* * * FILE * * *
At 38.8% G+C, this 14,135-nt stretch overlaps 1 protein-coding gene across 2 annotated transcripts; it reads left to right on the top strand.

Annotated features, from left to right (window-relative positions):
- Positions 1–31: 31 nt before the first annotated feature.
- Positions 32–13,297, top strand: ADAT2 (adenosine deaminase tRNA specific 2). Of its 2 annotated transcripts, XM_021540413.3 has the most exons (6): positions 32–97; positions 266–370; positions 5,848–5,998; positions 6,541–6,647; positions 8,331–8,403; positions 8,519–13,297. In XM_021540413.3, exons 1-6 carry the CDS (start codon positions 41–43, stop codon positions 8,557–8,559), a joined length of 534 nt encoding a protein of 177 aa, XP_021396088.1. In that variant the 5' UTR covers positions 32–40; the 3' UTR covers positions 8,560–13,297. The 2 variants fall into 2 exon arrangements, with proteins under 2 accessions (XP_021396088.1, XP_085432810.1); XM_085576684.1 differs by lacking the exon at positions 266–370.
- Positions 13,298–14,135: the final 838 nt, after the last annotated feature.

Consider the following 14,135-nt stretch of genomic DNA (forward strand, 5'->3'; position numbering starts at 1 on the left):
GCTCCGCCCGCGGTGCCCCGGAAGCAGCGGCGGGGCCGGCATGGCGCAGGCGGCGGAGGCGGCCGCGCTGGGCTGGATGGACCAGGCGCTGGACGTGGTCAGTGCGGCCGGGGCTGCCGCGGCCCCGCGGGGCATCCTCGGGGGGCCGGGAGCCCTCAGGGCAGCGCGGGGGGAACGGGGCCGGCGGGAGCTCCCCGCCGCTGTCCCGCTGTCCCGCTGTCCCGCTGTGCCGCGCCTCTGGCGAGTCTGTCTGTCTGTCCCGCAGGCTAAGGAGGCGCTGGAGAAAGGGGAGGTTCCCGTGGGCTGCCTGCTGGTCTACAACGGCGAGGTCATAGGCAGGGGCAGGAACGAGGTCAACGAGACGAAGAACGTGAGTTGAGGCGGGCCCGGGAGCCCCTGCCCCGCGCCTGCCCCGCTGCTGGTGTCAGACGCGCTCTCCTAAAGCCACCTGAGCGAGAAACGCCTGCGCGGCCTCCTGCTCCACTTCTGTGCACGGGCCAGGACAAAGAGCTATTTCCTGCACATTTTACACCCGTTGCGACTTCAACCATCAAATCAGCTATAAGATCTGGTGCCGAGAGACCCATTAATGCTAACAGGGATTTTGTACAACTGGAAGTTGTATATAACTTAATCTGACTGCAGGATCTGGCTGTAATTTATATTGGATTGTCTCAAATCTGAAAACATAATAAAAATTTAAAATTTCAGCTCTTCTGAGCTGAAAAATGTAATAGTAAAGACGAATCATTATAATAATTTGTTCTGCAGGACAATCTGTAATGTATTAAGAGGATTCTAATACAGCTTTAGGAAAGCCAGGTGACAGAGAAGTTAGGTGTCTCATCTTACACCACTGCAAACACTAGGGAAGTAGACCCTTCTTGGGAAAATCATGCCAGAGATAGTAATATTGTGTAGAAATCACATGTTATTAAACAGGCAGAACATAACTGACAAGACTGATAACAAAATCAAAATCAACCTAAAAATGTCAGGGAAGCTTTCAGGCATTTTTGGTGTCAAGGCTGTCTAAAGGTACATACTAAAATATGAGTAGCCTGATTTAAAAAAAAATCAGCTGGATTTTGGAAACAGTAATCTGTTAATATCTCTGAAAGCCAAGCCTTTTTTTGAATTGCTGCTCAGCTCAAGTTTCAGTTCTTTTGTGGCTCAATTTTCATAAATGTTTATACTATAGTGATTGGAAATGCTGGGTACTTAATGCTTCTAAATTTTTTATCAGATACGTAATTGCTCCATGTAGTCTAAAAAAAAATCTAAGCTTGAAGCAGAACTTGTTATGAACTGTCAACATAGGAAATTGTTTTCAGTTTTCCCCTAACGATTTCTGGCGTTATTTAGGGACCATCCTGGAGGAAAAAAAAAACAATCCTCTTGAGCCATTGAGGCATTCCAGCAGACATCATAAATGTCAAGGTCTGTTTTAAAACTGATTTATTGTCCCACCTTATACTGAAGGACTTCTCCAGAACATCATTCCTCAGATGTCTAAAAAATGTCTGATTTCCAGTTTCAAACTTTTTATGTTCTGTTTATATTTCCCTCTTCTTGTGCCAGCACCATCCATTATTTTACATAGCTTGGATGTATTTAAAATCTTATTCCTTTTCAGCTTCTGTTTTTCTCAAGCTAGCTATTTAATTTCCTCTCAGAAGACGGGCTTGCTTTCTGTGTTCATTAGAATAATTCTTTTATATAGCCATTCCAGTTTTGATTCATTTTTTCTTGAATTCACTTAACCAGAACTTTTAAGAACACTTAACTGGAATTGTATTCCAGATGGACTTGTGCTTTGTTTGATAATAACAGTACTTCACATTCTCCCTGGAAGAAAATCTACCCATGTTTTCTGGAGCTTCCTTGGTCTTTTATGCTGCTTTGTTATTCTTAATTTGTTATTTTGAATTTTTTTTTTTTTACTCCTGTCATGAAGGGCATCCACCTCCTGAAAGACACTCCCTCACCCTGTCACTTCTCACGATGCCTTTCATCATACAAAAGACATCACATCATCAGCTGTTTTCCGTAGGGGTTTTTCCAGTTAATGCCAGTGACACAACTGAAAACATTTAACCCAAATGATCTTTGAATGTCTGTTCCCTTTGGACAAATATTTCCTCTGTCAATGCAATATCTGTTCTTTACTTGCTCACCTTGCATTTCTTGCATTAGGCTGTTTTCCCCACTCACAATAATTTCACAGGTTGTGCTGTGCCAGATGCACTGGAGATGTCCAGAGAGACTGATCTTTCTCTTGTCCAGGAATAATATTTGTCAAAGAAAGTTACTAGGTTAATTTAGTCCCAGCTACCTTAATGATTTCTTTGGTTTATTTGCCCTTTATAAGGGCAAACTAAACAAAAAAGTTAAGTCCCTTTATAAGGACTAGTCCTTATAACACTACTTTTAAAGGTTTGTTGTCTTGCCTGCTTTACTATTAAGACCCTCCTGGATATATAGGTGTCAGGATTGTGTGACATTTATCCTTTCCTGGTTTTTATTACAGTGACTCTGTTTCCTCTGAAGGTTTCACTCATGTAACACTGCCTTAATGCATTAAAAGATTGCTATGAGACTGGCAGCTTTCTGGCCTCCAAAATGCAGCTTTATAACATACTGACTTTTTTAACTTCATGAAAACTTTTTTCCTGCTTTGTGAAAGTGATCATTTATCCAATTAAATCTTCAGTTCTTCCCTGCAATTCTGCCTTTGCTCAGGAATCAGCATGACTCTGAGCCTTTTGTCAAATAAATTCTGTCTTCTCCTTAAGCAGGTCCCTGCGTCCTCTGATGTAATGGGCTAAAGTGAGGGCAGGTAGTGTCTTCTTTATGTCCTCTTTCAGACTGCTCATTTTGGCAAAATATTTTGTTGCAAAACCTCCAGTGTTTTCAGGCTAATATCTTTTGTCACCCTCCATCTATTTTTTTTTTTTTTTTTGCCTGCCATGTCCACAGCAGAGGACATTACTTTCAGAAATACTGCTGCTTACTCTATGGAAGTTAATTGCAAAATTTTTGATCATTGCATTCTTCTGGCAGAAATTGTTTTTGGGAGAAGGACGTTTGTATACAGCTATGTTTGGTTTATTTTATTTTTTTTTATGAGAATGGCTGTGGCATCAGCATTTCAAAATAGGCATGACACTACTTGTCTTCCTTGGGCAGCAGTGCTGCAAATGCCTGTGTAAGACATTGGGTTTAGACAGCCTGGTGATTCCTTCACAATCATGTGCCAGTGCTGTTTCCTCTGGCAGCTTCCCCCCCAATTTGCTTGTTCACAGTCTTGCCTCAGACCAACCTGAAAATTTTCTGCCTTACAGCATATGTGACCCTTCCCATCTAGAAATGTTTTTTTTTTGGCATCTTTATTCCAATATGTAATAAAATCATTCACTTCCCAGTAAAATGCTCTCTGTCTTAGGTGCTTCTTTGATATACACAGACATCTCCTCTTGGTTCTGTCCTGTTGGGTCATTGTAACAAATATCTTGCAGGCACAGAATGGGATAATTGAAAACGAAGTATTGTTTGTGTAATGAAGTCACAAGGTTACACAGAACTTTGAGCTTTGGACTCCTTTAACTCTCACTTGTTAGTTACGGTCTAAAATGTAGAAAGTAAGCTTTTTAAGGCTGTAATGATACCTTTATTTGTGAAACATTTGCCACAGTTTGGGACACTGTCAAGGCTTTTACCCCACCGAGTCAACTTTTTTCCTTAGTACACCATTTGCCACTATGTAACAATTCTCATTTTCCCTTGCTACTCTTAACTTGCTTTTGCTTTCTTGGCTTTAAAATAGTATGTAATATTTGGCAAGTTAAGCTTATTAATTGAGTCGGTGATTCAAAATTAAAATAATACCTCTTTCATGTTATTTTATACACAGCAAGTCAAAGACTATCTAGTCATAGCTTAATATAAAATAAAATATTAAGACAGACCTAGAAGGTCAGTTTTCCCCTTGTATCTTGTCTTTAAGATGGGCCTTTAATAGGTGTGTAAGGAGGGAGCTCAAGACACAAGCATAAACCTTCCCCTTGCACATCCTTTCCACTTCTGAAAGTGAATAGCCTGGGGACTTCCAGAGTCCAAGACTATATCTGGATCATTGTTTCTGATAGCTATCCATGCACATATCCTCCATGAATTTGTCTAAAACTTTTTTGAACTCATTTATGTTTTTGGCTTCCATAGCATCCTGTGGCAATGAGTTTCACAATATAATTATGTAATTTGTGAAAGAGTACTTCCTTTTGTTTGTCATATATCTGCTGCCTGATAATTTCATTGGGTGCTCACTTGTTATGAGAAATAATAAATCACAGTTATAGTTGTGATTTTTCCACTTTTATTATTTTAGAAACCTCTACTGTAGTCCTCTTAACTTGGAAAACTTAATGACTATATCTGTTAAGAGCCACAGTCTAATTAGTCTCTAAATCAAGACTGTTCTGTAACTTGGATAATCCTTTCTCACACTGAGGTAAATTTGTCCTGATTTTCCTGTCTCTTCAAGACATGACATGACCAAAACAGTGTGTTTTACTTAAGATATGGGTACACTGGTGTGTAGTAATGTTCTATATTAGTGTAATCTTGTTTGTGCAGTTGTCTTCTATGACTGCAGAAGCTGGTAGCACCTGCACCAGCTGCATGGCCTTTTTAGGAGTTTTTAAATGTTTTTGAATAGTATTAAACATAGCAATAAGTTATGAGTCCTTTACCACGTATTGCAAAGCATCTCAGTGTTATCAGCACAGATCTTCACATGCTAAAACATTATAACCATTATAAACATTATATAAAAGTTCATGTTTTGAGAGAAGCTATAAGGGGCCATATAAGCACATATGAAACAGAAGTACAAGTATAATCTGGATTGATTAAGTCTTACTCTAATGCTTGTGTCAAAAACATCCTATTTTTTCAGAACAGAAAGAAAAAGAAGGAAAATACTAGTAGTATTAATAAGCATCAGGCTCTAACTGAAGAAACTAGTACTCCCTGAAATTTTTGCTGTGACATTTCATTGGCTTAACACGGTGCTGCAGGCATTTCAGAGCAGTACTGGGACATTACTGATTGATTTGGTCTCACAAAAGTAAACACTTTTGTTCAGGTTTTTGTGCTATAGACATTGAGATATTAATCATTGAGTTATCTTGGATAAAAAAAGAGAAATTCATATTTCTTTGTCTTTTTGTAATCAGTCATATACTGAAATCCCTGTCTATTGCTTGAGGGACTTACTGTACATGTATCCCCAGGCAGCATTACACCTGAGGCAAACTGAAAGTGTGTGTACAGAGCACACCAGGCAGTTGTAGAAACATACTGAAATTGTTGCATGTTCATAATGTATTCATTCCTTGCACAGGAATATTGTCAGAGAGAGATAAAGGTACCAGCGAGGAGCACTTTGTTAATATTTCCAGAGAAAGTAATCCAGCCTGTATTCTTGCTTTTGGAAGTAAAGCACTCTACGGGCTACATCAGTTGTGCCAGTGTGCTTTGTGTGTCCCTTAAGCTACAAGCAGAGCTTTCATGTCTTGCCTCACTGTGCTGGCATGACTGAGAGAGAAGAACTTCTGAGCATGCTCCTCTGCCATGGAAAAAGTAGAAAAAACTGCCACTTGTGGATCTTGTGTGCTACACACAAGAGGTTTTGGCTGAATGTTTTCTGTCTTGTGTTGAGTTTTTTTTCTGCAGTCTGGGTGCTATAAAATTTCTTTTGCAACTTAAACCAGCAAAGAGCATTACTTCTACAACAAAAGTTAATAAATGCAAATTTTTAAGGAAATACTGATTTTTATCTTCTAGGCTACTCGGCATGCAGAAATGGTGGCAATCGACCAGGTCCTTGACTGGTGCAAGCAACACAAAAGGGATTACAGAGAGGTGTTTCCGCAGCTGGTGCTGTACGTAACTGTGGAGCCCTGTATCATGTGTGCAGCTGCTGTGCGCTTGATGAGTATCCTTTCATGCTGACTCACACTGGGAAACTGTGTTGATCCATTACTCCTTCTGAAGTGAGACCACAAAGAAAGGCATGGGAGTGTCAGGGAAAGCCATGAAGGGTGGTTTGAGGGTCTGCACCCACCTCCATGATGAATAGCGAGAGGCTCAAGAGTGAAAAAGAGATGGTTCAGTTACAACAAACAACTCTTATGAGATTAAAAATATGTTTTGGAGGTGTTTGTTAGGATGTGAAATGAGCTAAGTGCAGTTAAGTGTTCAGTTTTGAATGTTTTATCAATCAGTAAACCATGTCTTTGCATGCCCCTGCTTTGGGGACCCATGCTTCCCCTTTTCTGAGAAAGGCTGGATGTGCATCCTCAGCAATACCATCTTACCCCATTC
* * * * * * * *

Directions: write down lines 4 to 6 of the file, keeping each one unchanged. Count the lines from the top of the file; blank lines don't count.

- Positions 32–13,297, top strand: ADAT2 (adenosine deaminase tRNA specific 2). Of its 2 annotated transcripts, XM_021540413.3 has the most exons (6): positions 32–97; positions 266–370; positions 5,848–5,998; positions 6,541–6,647; positions 8,331–8,403; positions 8,519–13,297. In XM_021540413.3, exons 1-6 carry the CDS (start codon positions 41–43, stop codon positions 8,557–8,559), a joined length of 534 nt encoding a protein of 177 aa, XP_021396088.1. In that variant the 5' UTR covers positions 32–40; the 3' UTR covers positions 8,560–13,297. The 2 variants fall into 2 exon arrangements, with proteins under 2 accessions (XP_021396088.1, XP_085432810.1); XM_085576684.1 differs by lacking the exon at positions 266–370.
- Positions 13,298–14,135: the final 838 nt, after the last annotated feature.

Consider the following 14,135-nt stretch of genomic DNA (forward strand, 5'->3'; position numbering starts at 1 on the left):